How is Your Advisor Compensated (and Does it Matter)?
Let’s say you haven’t been feeling well, so you visit your doctor. You describe your symptoms; he examines a few things, runs a test or two and determines that you have a case of Feelingterribleness (not an actual disease). He writes a prescription for a two-week supply of Beachitara (also not real). You’ve never tried it before, but you recall the TV ads with the aging couple playing on the beach with their grandkids and dog and think how nice it would be to feel that good again. On the way out, you stop to pay your bill for the services rendered and are told that there is no charge because the doctor is paid a commission from the pharmaceutical company.
How comfortable would you be with this kind of arrangement?
In the world of financial advice, there are two sets of legal standards that investment advisors can be held to. Brokers, or Registered Representatives, are held to a suitability standard. This means that the investments they recommend must be suitable for the client. As their title suggests, they are representatives of their employer and have a legal duty to act in their employer’s best interest. Their compensation typically comes as a commission for selling investment products. Like other salespeople, any advice they give is incidental to their primary job function of selling products.
If doctors were held to this standard, the above scenario could easily be a suitable recommendation for the patient, given the symptoms.
A higher legal standard applies to Registered Investment Advisors. They are held to a fiduciary standard requiring them to act in their client’s best interests. Advice they give must be more than suitable, it must be the best advice the advisor can give. Any potential conflict of interest must be disclosed to clients. Fees directly paid by their clients rather than by payments from investment products typically compensate registered Investment Advisors. This greatly reduces the potential for conflicts of interest.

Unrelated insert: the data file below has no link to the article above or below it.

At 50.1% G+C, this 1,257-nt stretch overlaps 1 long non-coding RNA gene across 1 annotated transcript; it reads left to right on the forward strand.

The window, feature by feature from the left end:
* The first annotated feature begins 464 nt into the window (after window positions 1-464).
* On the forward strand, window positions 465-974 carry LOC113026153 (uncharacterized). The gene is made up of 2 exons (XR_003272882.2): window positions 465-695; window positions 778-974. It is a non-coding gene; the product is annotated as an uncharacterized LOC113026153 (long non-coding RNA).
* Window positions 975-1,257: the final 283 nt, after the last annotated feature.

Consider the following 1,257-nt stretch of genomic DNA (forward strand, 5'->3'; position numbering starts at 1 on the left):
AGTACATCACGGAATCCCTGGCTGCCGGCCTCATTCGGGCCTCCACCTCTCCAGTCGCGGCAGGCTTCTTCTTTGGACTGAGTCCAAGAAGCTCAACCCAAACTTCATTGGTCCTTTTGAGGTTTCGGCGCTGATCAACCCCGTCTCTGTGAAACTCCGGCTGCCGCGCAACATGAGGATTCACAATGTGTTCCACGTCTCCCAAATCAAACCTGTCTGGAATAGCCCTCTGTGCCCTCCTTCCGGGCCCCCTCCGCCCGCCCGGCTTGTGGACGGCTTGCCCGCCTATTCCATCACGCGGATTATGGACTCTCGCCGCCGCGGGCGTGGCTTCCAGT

(There is a third kind of arrangement know as dually registered in which an individual is both a Registered Investment Advisor and a Registered Representative, but not necessarily at the same time. At times, dually registered advisors may charge a fee for advice and other times may be selling a suitable investment product for a commission.)
Truth be told, there are both great and not-so-great advisors in each of these regulatory environments. Unfortunately, the investing public knows very little about the differences and when they do know, they overwhelmingly indicate that understanding these differences will influence their decision (TD Ameritrade Investor Perception Study 2006). There are plenty of other important factors to consider when choosing an investment advisor, but their legal duties and compensation method ought to part of the discussion.
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Alan Campbell, MBA, CFP® is an advisor with Spinnaker Financial Advisor, LLC, a fee-only Registered Investment Advisor. Alan received his masters’ degree in financial planning from Texas Tech University and is a certified financial planner™ practitioner. For more information, visit Spinnaker’s website at www.spinnakerfinancial.com or contact him at firstname.lastname@example.org.